The key for this to have a minimum of 5 extra tickets added to each sprint, to ensure that the developers will have enough work at all times. It is a well-known fact, that when all the tickets on the sprint are completed, developers will cease working completely. In order to avoid this standstill, we will always have to make sure that there is an absolute minimum of at least 5 extra tickets on the sprint. Naturally more the merrier is the rule of thumb here. It is pretty much a grounded fact there cannot be too many tickets on a single sprint.

hurry Illustration by Maria Niemi

Remember: If all the tickets on sprint were completed before the midnight preceding the sprint review/demos, the project manager has failed as a supervisor. If the tickets are NOT completed by the same deadline, the developers have been slacking and should face serious consequences for doing so.

By pushing the developers to their mental and physiological capacity, we will ensure that all the corners that can be cut will be cut. By running on the tighest possible schedule, there will be no time for refactorings, ad hoc improvements, or god forbid planning of any kind. This will lay the groundwork for all of the technical debt that you wish to accumulate.

Step 5) All the work has to be ticketed

No refactoring without tickets. Period.

Under no circumstances should it be allowed for developers to do any sort of ad hoc refactoring. If you hear your team using slurs like “See it, fix it”, you might be already in dealing with this undesired behavior.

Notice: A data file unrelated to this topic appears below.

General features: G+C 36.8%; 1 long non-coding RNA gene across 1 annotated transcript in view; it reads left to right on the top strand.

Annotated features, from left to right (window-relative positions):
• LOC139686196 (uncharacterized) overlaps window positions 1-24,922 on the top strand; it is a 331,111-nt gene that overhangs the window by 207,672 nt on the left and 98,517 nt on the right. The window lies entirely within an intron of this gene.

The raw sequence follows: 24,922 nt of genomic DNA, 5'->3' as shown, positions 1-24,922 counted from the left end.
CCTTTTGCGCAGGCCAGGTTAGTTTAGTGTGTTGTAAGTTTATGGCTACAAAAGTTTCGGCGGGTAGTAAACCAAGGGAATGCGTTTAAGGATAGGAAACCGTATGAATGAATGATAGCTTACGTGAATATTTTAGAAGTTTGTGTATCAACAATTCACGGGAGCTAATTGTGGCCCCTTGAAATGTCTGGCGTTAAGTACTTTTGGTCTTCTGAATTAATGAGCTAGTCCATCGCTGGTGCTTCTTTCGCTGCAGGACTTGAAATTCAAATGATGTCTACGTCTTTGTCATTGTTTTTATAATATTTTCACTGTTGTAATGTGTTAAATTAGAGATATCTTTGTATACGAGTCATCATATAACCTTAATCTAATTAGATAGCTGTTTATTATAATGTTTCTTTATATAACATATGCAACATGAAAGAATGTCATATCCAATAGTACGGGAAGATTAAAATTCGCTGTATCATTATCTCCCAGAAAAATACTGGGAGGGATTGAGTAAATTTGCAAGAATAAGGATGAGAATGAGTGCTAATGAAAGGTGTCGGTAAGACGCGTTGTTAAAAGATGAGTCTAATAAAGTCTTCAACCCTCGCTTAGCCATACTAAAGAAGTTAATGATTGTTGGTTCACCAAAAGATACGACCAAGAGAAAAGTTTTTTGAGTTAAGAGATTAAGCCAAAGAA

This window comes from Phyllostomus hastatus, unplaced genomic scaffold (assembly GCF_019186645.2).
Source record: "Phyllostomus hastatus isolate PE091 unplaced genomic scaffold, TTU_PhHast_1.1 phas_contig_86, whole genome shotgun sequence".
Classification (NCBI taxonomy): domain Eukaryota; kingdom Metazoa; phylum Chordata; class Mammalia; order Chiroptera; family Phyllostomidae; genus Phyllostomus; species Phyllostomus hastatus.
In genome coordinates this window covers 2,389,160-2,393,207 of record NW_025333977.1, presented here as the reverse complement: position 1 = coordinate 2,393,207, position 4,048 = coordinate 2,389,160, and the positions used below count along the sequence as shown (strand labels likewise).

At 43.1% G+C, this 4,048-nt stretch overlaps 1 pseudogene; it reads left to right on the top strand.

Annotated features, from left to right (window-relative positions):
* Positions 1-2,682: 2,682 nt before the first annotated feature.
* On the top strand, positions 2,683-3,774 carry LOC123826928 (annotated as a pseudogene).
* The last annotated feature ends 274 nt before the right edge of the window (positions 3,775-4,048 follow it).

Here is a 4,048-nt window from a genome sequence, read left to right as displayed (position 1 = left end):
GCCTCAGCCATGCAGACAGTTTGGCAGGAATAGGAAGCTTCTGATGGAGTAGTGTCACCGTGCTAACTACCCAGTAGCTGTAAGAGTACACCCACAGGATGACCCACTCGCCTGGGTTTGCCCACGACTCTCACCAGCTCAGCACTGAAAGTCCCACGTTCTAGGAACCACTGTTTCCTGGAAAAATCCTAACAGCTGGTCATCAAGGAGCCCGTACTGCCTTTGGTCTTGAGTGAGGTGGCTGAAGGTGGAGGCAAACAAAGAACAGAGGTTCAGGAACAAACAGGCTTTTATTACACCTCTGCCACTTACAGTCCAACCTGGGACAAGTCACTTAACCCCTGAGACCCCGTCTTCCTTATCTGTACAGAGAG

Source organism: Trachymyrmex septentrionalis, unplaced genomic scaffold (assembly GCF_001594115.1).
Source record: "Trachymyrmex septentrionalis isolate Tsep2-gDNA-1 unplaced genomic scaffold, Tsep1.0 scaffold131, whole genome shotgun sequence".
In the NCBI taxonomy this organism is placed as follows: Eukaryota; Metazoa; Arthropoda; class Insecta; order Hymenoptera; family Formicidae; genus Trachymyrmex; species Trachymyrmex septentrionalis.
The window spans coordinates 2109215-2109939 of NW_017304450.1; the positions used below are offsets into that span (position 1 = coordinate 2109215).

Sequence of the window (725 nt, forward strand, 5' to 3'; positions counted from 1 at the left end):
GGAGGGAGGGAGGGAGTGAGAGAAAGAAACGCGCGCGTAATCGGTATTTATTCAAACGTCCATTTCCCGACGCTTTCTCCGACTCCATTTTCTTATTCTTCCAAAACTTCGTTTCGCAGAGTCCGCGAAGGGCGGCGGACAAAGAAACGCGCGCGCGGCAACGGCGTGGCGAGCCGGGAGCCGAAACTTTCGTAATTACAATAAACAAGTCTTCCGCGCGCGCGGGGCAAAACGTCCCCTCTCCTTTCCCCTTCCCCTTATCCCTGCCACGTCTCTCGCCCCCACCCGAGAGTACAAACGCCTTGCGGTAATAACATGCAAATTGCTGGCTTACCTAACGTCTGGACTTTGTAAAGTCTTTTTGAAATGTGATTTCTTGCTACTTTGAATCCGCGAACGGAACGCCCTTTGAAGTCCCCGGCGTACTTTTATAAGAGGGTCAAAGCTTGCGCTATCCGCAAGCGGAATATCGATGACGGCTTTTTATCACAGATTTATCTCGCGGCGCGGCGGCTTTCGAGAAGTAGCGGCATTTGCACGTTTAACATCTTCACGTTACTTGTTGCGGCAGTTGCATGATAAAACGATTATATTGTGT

It should be made crystal clear for the whole organization, that working on anything that is not ticketed, approved, and appointed by the project management, is strictly forbidden. It should be clarified doing so is a form of time theft, and thus will be dealt with as such.

You don’t allow watching Netflix at work, so why would you allow any other form of time thievery. Right?

Step 6) Avoid tooling

Many programmers are inherently lazy. Thus they are always working towards spending company time, money, and resources into reducing their own workloads. They call this non-sense “Tooling”.

This so-called tooling comes in many forms and shapes. Starting from code formating tools all the way to expensive dedicated build servers, pipelines, and other massive money drains. What these instruments have in common is their purpose. To make developers look like they are working, when in reality they are making the computers work in their behalf..

Tooling is said to reduce technical debt in many ways. Standardizing development environments, shortening cycle times, enforcing coding practices and improving test coverage to mention few. The developers with interest towards the so-called Dev(Sec)Ops culture are especially dangerous to your technical debt with their vicious plans. They often act as advocates towards spending resources in tooling instead of valuable customer features.

Tooling can easily be seen as a way for developers to reduce their workloads, so it is often safe to argue and push for them to work on such things only on their personal time. After all, why should the company sponsor something that makes employees work less?


All of the pre-mentioned steps support and empower each other, so you should act quickly in case you have not yet implemented some of them. You will surely notice that implementing these methods will rapidly increase your technical debt. No longer will you be envious of mountains of technical debt possessed by your rivals.

As a word of warning though, it might be smart to somehow control the debt. Some critics have mentioned that having too much technical debt might bankrupt the whole operation. Thus it is advisable to allow some light shedding of technical debt. This way you can boast with truly crippling quantities of technical debt without fully bankrupting the organization.

Remember, a bankrupt company cannot have technical debt at all.